Rivera, who originated the role of Claire Zachanassian when The Visit made its debut in September 2001 at Chicago's Goodman Theatre and later repeated her work at the Signature Theatre in 2008 and in a special 2011 Broadway benefit concert of the musical, revealed that the project continues to push forward.
"I think we’re going to be doing it next season in Williamstown," Rivera said. "It’s to me, very exciting, very unique, dark [and] passionate. It’s one of the last scores Freddie and John wrote [together]."
Rivera's interview with Playbill.com will appear in the Oct. 4 Diva Talk column. Chita: A Legendary Celebration, which celebrates Rivera's 80th birthday, will be presented Oct. 7 at the August Wilson Theatre.
In a separate interview with the Huffington Post, Rivera revealed that a 2014 Broadway arrival for The Visit was still a possibility. "We're going to do it with the hopes of bringing it to Broadway," Rivera said. "I want to get one more stab at it. It's quite dark but it's got some really unique and interesting things about it."
When reached for comment, Williamstown artistic director Jenny Gerston stated to Playbill.com: "It would be thrilling to have Chita at Williamstown, but it's too early to confirm anything for the 2014 summer season." In recent years Williamstown has developed the new musicals Far From Heaven and The Bridges of Madison County, both of which set New York debuts within a year of their premieres there. Far From Heaven was staged at Playwrights Horizons Off-Broadway last spring, and The Bridges of Madison County will have its Broadway premiere in early 2014.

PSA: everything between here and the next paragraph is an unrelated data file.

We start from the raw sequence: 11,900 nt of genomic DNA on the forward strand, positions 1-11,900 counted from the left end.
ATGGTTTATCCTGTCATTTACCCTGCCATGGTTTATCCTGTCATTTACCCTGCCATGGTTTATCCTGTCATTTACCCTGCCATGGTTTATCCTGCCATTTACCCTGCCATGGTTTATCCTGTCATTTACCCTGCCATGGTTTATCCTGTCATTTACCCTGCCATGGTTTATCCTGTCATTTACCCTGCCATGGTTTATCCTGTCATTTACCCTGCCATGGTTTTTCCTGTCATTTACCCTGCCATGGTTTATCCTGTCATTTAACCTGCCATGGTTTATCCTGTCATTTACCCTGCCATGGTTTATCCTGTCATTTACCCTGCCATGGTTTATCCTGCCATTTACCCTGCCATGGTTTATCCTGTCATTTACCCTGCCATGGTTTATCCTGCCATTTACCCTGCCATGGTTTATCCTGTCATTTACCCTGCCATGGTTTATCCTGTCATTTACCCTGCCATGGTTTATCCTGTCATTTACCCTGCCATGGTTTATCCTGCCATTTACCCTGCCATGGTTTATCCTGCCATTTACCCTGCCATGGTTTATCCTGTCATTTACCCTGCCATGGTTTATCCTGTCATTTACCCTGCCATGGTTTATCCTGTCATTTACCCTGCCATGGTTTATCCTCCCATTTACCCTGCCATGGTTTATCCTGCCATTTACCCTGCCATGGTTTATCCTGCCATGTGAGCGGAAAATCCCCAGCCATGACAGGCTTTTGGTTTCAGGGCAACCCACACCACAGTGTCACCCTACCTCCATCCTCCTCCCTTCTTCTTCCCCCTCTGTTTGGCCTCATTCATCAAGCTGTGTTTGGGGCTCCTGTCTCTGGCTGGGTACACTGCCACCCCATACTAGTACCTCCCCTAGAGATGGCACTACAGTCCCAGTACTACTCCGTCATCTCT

The Visit has music by Kander, lyrics by the late Ebb and a book by Terrence McNally. The creative team has long been hopeful that The Visit would get its Broadway due. It was first announced for a 2001 Broadway bow, but the production never materialized.
"We've been dying for New York audiences to have it," Tony-winning book writer McNally told Playbill.com in a 2011 interview about The Visit. "I think it's riper than ever to be heard." Kander added, "This piece has been a very gratifying experience. When we got it to the point that it was at, at the Signature, I think we all felt proud and satisfied. The fact that it was not coming to New York seemed strange and sad for a lot of reasons."
Here's how the musical has been billed: "Claire Zachanassian was driven from her hometown in disgrace when she was 17, having been betrayed by her lover Anton Schell. Several decades and seven husbands later, Zachanassian has become the richest woman in the world, yet her hometown has fallen on hard times. When Zachanassian returns with an offer to save the town, salvation comes with an outrageous price tag."